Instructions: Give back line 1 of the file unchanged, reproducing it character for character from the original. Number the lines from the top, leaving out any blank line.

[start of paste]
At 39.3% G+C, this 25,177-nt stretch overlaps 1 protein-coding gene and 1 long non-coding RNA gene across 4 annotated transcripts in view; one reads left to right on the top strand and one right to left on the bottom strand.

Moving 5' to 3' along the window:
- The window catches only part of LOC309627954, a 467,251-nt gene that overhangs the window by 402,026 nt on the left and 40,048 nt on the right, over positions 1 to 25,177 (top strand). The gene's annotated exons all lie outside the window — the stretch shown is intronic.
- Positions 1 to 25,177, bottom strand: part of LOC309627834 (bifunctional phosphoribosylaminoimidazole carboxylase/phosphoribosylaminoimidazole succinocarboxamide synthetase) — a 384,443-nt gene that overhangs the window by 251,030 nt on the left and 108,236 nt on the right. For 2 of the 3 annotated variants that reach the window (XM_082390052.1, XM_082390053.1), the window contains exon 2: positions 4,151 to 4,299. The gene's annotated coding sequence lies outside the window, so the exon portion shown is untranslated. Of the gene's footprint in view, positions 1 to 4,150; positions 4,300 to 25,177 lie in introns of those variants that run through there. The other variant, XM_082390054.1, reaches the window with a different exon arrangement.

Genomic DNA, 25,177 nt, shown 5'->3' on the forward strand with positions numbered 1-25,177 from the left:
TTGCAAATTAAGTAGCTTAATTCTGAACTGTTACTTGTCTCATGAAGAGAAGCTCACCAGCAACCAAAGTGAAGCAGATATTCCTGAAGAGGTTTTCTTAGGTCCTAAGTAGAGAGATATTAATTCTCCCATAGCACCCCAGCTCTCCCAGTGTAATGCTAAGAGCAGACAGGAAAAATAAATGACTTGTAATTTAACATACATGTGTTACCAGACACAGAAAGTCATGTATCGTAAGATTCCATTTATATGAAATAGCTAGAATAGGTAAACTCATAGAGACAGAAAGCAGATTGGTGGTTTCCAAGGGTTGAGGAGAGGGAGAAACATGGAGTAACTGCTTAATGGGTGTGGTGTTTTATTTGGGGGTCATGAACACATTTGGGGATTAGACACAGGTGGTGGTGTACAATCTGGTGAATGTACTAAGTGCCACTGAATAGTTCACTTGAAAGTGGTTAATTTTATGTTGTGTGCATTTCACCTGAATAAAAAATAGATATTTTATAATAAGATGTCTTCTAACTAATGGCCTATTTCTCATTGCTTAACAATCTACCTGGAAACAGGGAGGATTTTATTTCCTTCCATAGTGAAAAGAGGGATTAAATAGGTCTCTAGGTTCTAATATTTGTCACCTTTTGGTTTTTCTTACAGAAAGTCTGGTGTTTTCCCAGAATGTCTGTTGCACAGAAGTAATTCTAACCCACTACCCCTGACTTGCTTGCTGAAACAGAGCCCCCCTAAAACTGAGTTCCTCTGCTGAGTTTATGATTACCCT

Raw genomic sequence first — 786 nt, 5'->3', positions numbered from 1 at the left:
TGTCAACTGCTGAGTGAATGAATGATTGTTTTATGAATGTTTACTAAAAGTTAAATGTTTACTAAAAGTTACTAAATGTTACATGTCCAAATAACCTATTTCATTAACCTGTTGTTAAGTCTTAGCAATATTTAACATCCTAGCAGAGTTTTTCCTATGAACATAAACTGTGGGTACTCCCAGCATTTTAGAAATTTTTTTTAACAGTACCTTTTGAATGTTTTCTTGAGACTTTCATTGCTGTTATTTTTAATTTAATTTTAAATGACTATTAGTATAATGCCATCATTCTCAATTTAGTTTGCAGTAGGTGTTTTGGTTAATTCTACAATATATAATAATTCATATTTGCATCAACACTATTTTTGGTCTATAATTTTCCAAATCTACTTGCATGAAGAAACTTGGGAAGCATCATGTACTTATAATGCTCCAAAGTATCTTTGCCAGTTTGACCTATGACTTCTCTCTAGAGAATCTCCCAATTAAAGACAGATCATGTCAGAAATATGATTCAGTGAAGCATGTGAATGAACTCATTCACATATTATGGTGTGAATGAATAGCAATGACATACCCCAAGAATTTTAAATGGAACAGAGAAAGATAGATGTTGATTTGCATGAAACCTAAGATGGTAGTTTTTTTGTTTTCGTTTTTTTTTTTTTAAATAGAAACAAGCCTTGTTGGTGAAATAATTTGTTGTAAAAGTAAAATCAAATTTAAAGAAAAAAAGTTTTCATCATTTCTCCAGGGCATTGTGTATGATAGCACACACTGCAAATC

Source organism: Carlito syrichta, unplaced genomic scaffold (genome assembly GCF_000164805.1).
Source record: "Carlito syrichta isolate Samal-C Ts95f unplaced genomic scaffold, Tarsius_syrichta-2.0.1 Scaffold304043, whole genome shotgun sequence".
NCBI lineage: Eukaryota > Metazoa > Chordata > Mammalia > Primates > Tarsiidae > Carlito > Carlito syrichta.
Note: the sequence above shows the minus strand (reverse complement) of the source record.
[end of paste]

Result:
At 39.3% G+C, this 25,177-nt stretch overlaps 1 protein-coding gene and 1 long non-coding RNA gene across 4 annotated transcripts in view; one reads left to right on the top strand and one right to left on the bottom strand.